One method of protecting tendons is disclosed in U.S. Pat. No. 4,348,844 issued to Schupack et al on Sept. 14, 1982. According to the teachings of this patent, the entire anchor assembly is enclosed in a housing or envelope. The use of a housing enclosing the entire anchor assembly is unduly expensive and is subject to damage during the cutting of the exposed recessed tendon end by use of a cutting torch. Installation of the housing as a separate unit apart from the anchor plate assembly, is time consuming and costly. This increased cost is unnecessary because there is no need to protect the entire anchor plate assembly from corrosion so long as the tendon itself is protected. Further, this assembly relies on plastic threads to form the seal. The manufacturing tolerances, dirty environment, distortion from heat and potential for stress deformation can result in a less than a reliable seal arrangement. Other examples of anchor assemblies using unreliable pleastic thread seals and/or multiple parts are shown in U.S. Pat. Nos. 4,616,458, 4,343,122, 3,956,797 and 3,820,832 and the U.S. and foreign patents cited in these U.S. patents.

The U.S. Pat. No. 3,596,330, to Scott, discloses another method which uses a deformable plug pushed into place to form a seal. However, no means are provided for positively locking the seal in position to prevent it from being dislodged during grouting.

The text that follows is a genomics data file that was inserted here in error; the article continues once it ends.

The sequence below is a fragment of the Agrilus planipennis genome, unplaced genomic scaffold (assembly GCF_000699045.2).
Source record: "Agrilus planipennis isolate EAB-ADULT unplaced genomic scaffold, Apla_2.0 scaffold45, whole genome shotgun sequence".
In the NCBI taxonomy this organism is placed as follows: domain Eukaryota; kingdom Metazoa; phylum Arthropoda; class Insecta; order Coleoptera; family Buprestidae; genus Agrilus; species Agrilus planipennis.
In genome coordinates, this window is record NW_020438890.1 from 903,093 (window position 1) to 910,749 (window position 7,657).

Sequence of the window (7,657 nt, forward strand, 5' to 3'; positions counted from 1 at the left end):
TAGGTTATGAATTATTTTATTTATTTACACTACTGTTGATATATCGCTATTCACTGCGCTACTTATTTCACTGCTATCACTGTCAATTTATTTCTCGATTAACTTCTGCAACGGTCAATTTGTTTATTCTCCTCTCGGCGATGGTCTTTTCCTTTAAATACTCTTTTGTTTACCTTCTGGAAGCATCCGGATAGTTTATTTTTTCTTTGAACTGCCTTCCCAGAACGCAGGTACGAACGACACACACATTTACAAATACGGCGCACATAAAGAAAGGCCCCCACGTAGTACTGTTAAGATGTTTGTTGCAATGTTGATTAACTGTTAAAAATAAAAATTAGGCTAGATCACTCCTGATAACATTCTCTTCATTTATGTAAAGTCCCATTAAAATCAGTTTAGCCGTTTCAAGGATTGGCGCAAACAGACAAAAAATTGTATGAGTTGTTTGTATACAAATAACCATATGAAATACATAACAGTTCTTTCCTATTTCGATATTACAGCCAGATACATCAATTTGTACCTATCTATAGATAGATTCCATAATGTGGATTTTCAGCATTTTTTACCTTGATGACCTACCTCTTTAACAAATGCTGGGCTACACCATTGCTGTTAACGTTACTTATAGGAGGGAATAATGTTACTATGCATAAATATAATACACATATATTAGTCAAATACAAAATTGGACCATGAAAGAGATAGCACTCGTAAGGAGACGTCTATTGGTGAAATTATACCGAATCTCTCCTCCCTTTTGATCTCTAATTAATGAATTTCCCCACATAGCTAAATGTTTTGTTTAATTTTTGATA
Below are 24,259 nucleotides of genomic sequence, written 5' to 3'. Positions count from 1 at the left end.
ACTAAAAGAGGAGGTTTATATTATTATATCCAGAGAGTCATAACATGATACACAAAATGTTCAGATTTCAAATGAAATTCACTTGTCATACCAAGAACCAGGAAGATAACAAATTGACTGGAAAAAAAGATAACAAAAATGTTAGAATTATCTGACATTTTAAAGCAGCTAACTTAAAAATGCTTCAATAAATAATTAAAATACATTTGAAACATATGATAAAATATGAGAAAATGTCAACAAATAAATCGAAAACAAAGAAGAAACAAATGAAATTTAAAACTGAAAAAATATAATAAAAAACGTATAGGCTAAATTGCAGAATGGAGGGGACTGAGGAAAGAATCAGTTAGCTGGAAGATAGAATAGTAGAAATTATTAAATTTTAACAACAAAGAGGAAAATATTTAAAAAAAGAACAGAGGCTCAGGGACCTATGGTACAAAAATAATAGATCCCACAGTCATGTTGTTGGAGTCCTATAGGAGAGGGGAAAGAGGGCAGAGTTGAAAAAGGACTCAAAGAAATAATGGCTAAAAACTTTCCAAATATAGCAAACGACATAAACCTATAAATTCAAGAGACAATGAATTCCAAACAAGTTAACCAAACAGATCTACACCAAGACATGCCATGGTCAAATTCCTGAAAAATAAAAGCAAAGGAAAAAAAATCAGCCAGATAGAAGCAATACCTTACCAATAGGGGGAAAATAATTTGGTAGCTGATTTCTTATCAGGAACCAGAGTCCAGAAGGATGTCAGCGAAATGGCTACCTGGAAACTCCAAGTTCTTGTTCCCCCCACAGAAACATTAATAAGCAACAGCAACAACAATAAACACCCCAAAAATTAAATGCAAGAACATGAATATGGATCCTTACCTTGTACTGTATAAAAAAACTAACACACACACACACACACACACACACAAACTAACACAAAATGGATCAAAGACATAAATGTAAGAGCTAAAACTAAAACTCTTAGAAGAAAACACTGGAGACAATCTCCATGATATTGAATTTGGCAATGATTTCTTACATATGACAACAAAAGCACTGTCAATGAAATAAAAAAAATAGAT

SUMMARY OF THE INVENTION

The present invention provides a reliable sealed anchor assembly which is simple and inexpensive to manufacture and install.

In accordance with the invention, an anchor body is provided for anchoring a tendon in a concrete slab. The anchor body cooperates with and engages a removable seal carrying cap to provide a positive seal therebetween to prevent the entrance of moisture into the interior of the anchor body. The cap locks in place to compress a trapezoidal cross-section shaped seal ring between two nonparallel seal surfaces on the body and cap to ensure a positive seal. At least one surface of the seal ring is provided with a protrusion to improve sealing against the anchor body.

The anchor body has a base plate for fixing the anchor body in place. A tubular portion for receiving the tendon therein extends from the base plate. Locking means cooperate with the anchor body for releasably connecting the tendon to the body after the tendon has been tensioned. A locking recess is formed on the interior of the tubular portion for engaging locking fingers on the cap to positively attach the cap to the anchor body. A seal ring carrying portion is formed on the cap to position the seal ring to engage a first seal surface on the cap and second seal engaging surface on the end of the tubular portion whereby the seal can be compressed therebetween.

This assembly utilizes a minimum of parts and provides a positive seal for use in a dirty environment whose integrity is independent of stress distortion, the destructive presence of heat in cutting off the exposed tendon ends and manufacturing tolerances.

DESCRIPTION OF THE DRAWINGS

The objects, features and advantages of the present invention will become apparent from the following detailed description of the invention and accompanying drawings in which:

FIG. 1 is an exploded sectional view of the anchor assembly according to the present invention;

FIG. 2 is a sectional view of the anchor assembly of FIG. 1;

FIG. 3 is a perspective view of the anchor body and cap of the present invention;

FIG. 4 is an enlarged cross-sectional view of a resilient seal ring; and

FIG. 5 is an enlarged cross-sectional view of the cap and resilient seal installed on an anchor body.

DETAILED DESCRIPTION OF THE INVENTION